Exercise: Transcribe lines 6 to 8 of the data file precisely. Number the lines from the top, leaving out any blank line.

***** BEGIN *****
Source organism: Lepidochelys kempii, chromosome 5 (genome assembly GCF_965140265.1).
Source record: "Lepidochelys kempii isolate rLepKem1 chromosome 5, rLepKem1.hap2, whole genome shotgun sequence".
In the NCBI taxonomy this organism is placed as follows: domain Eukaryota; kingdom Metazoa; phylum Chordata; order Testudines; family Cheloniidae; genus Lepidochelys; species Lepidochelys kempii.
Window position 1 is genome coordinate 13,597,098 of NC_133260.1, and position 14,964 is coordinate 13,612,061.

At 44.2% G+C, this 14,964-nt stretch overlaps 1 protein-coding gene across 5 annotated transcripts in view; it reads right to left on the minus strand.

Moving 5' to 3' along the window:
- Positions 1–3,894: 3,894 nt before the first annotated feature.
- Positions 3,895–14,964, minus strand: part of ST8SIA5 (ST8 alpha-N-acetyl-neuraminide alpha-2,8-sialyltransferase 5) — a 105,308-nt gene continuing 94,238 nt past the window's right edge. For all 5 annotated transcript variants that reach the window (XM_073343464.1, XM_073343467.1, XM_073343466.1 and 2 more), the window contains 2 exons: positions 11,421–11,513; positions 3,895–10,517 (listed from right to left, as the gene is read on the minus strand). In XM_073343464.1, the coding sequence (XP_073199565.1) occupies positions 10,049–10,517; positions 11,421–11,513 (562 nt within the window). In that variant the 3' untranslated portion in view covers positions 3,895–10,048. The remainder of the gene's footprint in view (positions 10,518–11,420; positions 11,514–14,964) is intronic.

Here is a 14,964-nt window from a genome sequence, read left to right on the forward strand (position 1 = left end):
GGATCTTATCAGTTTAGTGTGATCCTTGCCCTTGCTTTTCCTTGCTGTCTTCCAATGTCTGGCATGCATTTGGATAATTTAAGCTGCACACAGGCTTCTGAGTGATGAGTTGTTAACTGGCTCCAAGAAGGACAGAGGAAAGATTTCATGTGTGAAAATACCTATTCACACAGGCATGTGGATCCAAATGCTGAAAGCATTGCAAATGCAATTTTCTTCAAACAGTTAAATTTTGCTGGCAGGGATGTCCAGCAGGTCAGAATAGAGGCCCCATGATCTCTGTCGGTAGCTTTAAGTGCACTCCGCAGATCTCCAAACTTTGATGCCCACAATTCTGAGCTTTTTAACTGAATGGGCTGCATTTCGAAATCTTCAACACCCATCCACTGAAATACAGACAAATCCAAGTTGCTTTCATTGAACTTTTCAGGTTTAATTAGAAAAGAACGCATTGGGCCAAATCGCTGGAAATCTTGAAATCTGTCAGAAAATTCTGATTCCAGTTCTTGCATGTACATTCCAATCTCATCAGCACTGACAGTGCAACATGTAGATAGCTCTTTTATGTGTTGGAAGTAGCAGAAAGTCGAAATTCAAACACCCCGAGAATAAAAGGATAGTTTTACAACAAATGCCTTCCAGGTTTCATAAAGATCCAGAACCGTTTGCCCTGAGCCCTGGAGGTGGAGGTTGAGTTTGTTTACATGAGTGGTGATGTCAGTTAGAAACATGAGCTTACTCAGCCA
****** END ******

Moving 5' to 3' along the window:
- Positions 1–3,894: 3,894 nt before the first annotated feature.
- Positions 3,895–14,964, minus strand: part of ST8SIA5 (ST8 alpha-N-acetyl-neuraminide alpha-2,8-sialyltransferase 5) — a 105,308-nt gene continuing 94,238 nt past the window's right edge. For all 5 annotated transcript variants that reach the window (XM_073343464.1, XM_073343467.1, XM_073343466.1 and 2 more), the window contains 2 exons: positions 11,421–11,513; positions 3,895–10,517 (listed from right to left, as the gene is read on the minus strand). In XM_073343464.1, the coding sequence (XP_073199565.1) occupies positions 10,049–10,517; positions 11,421–11,513 (562 nt within the window). In that variant the 3' untranslated portion in view covers positions 3,895–10,048. The remainder of the gene's footprint in view (positions 10,518–11,420; positions 11,514–14,964) is intronic.